There could be a snag in Tiffany & Co.'s efforts to rebrand itself this year. Months after appointing Vogue's Grace Coddington as its new creative partner and teaming up with Net-A-Porter on an exclusive e-commerce deal, the heritage jewelry brand is now tangled in a lawsuit with a former employee over religious reasons.
According to the New York Daily News, the company is reportedly being sued by Kristin Rightnour, its former director of marketing, who claims she was discriminated against — and later lost her job — for making a comment to her colleagues that Jewish people killed Jesus.
A self-proclaimed devout Catholic, Rightnour says she was fired and denied a $42,000 bonus over a casual conversation she had with her colleagues around the 2014 Easter holidays.
According to her lawyers, Alexander Coleman, Mike Borrelli and Pooja Bhutani, of Borrelli and Associates P.L.L.C, it was Rightnour's Jewish colleague who asked her and another Catholic co-worker about Easter and the crucifixion.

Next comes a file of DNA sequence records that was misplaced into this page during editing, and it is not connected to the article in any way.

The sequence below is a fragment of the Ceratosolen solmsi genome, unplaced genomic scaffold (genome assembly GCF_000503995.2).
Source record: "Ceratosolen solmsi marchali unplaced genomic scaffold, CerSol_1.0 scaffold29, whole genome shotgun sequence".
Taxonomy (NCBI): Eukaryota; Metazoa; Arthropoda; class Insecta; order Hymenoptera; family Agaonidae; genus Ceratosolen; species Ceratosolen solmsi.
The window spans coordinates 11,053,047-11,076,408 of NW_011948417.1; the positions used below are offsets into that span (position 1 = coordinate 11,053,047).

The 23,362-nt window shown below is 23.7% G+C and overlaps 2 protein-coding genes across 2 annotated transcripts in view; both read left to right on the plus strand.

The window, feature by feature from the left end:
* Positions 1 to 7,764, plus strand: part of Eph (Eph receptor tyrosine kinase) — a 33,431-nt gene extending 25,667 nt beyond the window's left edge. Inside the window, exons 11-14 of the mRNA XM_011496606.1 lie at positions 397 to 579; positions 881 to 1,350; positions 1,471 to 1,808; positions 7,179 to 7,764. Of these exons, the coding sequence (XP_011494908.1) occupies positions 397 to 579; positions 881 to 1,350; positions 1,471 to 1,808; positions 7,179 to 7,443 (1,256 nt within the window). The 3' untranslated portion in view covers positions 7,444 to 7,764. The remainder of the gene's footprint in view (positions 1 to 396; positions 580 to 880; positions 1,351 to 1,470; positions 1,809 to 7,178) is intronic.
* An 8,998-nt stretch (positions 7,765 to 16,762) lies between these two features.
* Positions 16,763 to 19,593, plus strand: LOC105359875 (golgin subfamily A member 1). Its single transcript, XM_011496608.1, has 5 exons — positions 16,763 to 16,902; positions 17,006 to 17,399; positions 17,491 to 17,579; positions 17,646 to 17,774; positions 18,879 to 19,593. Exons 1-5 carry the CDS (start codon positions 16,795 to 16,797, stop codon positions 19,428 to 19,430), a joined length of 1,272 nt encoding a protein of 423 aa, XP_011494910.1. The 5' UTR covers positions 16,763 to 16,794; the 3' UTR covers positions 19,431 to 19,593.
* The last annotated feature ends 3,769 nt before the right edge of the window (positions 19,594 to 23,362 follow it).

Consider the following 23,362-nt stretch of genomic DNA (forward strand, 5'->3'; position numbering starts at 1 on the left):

Later that August, Rightnour's lawyers say she was put on one-year probation after one of her colleagues complained about her remark that "the Jews killed Jesus." When she made a complaint about her punishment, Rightnour claims Tiffany & Co. retaliated by giving her a less than favorable performance review.
"What you have here is an employer engaging in a systematic, yet brutally transparent, scheme to punish an accomplished management-level employee for raising a good faith complaint — that she was treated disparately because of her religion," said Rightnour's lawyer, Alexander Coleman, in a statement to the Daily News.
Although Rightnour's allegations stem from over two years ago, her LinkedIn still says she is an employee there. The recent resurgence comes at a problematic time for the jewelry house, which is struggling to boost its fashion cred amongst a new wave of young consumers.
We've reached out to Tiffany & Co. for comment, but either way, this definitely isn't a headline Tiffany wants right now.